Childhood & Early Life
Born as Lajpat Rai to the Munshi Radha Krishna Azad and Gulab Devi at the Dhudike village of Punjab on January 28, 1865, he belonged to the Aggarwal Bania community. His father was a scholar of Persian and Urdu language.
Young Rai attained his elementary educational training from the Government Higher Secondary School in Rewari where his father was posted as an Urdu teacher.
Upon completing his basic education, he enrolled at the Government College at Lahore in 1880 to attain a degree in law. It was while at college that he befriended Indian patriots and future freedom fighters like Lala Hans Raj and Pandit Guru Dutt.
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In 1885, he completed his study of law and started his legal practice in Hissar. However, unlike other lawyers from his fraternity, he did not aim at making legal practise his preferred profession and instead wanted to devote his life to social service.
It was during this time that he became an ardent follower of Dayananda Sarasvati, the founder of the conservative Hindu society Arya Samaj. Along with the latter, he helped establish the nationalistic Dayananda Anglo-Vedic School.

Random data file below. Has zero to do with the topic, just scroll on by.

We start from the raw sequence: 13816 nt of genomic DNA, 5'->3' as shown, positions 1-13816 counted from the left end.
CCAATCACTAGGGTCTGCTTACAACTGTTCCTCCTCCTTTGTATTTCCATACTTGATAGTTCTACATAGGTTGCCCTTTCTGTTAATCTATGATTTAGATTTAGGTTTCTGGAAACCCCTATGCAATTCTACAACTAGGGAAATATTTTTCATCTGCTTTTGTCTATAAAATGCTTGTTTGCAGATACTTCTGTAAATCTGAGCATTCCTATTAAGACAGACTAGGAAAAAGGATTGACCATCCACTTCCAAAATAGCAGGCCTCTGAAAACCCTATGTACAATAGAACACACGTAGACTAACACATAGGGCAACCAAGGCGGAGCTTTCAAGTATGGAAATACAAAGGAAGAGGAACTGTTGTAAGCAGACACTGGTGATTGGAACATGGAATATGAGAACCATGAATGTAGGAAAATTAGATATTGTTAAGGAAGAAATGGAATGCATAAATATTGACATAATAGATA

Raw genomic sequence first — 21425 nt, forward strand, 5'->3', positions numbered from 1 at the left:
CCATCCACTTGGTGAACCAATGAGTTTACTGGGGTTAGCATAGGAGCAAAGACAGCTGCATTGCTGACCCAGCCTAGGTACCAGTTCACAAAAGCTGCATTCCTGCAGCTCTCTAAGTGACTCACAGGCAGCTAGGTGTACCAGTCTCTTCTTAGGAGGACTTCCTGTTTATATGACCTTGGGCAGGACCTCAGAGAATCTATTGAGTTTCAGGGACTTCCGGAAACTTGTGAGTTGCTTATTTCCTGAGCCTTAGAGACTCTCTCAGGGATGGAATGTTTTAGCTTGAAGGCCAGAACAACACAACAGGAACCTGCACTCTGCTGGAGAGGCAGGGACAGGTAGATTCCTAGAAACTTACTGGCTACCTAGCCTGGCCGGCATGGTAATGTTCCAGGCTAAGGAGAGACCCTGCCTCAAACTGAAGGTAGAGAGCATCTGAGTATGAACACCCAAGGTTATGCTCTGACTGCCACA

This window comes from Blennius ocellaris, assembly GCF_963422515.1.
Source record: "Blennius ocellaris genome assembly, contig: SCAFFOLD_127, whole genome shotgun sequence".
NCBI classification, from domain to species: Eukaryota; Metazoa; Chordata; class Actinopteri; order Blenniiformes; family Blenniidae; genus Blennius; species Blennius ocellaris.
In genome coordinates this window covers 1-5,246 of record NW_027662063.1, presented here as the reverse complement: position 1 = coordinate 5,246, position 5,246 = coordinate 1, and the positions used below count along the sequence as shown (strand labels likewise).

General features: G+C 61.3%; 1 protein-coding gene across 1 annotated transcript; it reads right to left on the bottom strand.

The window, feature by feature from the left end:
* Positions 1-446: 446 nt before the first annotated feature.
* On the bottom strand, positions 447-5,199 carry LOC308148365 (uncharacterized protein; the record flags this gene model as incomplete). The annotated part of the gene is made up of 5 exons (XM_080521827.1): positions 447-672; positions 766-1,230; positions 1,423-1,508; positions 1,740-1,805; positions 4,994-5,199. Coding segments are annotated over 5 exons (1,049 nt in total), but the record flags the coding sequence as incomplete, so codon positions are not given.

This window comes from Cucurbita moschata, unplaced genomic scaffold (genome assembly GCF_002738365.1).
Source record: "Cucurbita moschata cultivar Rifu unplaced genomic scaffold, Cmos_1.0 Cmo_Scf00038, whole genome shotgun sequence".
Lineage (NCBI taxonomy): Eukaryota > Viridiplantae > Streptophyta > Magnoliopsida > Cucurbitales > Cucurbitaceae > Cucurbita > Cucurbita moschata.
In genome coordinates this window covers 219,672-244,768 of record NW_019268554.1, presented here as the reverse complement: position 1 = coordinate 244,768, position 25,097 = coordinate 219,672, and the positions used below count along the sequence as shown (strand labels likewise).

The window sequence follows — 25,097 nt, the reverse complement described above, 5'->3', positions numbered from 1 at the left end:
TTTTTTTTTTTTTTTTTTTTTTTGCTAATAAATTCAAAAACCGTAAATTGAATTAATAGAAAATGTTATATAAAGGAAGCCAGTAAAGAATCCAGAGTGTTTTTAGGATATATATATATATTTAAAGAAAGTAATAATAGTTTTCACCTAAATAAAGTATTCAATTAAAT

After the death of Swami Dayanand, he along with his associates worked hard to develop the Anglo-Vedic colleges and educational institutes. It was due to his impartial and unbiased attitude that he was elected to the Hissar municipality as a member first, eventually becoming its secretary.
In 1888, he entered politics and made impressive contribution in the country’s struggle for independence by working as a freedom fighter. At the Congress session in Allahabad, he was one of the eighty delegates whose heroic speech made waves in the Congress circle and uplifted his popularity by leaps and bounds.
To serve the cause of the country better, he decided to shift from the small town of Hissar. As such, qualifying to practice as an advocate, he moved to Lahore where he took up legal practice at the Punjab High Court. He constantly juggled between legal duties and social service.
He actively participated against the partition of Bengal and launched Swadeshi campaign. His name resounded in the emergence of the new leadership at the Indian National Congress as he became part of the famous Lal-Bal-Pal trio. He was unaffected by the repressive measure adopted by the government and constantly worked to infuse in people national pride and self-respect.
His active measures in creating a tide of revolution caused riots in Lahore and Rawalpindi in 1907 which resulted in his imprisonment in Mandalay jail for six months until November, 1907.
After being out of Congress for a couple of years, he re-entered the Indian National Congress in 1912. Two years later, he served as one of the delegates of the Congress in England.
The outbreak of the First World War in 1914 however disrupted his plan for staying in England for six months and resulted in him moving to America on a self-imposed exile. It was in America that he strongly raised his voice about the pitiable state of India and Indians through his revolutionary speeches and books.